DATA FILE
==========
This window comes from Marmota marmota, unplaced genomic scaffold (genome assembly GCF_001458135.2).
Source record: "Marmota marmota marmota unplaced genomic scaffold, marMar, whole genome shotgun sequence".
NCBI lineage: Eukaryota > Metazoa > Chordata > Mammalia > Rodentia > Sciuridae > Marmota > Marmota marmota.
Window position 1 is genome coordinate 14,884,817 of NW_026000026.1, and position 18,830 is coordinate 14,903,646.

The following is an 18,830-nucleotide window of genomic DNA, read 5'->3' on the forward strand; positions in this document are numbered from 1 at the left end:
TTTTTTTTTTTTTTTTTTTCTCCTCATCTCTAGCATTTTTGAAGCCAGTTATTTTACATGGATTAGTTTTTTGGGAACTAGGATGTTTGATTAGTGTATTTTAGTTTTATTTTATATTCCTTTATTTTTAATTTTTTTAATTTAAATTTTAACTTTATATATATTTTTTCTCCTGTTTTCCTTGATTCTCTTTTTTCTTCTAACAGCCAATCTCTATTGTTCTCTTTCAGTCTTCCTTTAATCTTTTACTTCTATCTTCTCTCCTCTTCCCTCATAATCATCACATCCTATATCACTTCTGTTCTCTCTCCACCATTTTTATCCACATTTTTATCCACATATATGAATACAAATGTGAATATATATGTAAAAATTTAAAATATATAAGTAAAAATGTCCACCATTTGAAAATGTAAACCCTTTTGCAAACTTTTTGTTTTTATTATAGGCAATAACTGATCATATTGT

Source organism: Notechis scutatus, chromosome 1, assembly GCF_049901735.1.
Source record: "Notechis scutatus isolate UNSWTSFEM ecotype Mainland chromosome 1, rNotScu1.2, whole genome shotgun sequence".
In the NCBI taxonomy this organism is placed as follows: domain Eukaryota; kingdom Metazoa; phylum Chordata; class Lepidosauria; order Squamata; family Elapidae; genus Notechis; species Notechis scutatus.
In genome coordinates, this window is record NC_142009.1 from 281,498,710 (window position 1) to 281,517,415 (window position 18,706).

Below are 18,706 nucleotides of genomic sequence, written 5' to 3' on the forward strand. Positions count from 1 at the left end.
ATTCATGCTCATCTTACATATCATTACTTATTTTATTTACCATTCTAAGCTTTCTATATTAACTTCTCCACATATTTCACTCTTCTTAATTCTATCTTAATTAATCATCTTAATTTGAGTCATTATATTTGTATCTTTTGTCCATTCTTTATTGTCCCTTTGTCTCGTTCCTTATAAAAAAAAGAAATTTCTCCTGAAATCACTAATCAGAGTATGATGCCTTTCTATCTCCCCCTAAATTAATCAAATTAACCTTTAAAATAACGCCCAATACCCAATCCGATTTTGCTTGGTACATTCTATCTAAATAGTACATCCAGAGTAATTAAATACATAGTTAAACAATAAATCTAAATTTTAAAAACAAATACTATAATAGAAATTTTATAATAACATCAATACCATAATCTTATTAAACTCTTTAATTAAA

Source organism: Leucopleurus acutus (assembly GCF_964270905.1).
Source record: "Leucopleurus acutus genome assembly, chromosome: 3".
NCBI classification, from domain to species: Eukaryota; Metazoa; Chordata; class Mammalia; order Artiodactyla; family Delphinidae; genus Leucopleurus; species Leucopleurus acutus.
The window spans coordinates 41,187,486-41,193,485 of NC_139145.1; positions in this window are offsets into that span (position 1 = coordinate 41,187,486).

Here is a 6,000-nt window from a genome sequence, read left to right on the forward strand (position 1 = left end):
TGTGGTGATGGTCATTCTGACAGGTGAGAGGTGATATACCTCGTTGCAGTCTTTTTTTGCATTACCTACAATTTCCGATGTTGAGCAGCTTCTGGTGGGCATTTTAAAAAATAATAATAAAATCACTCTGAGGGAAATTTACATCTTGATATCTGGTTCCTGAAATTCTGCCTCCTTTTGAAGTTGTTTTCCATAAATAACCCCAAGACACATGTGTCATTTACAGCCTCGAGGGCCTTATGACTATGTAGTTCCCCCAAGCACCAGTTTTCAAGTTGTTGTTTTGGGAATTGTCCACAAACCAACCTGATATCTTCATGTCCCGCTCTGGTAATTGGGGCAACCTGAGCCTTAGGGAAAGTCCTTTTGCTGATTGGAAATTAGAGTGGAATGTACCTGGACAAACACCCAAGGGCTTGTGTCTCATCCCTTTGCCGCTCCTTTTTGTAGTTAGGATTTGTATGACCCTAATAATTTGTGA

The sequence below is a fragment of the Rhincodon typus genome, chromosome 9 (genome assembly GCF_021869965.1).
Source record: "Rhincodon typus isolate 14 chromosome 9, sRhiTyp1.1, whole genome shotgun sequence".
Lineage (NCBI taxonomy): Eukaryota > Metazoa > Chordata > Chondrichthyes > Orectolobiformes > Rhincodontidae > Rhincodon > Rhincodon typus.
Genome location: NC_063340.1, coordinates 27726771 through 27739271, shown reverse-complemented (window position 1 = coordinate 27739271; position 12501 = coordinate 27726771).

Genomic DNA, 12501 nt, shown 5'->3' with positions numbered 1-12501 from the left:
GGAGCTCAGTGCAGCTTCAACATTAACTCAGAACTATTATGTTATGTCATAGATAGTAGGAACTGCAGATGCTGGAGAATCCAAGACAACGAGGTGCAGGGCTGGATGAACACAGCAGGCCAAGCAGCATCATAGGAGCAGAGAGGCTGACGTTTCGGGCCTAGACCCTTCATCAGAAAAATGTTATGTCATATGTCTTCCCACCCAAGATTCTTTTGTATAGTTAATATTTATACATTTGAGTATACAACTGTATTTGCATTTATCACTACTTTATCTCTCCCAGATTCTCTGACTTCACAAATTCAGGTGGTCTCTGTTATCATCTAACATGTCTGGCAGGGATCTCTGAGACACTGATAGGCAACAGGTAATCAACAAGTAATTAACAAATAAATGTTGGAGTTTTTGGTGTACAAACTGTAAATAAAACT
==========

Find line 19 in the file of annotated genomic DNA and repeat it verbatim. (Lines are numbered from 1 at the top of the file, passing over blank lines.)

The sequence below is a fragment of the Rhincodon typus genome, chromosome 9 (genome assembly GCF_021869965.1).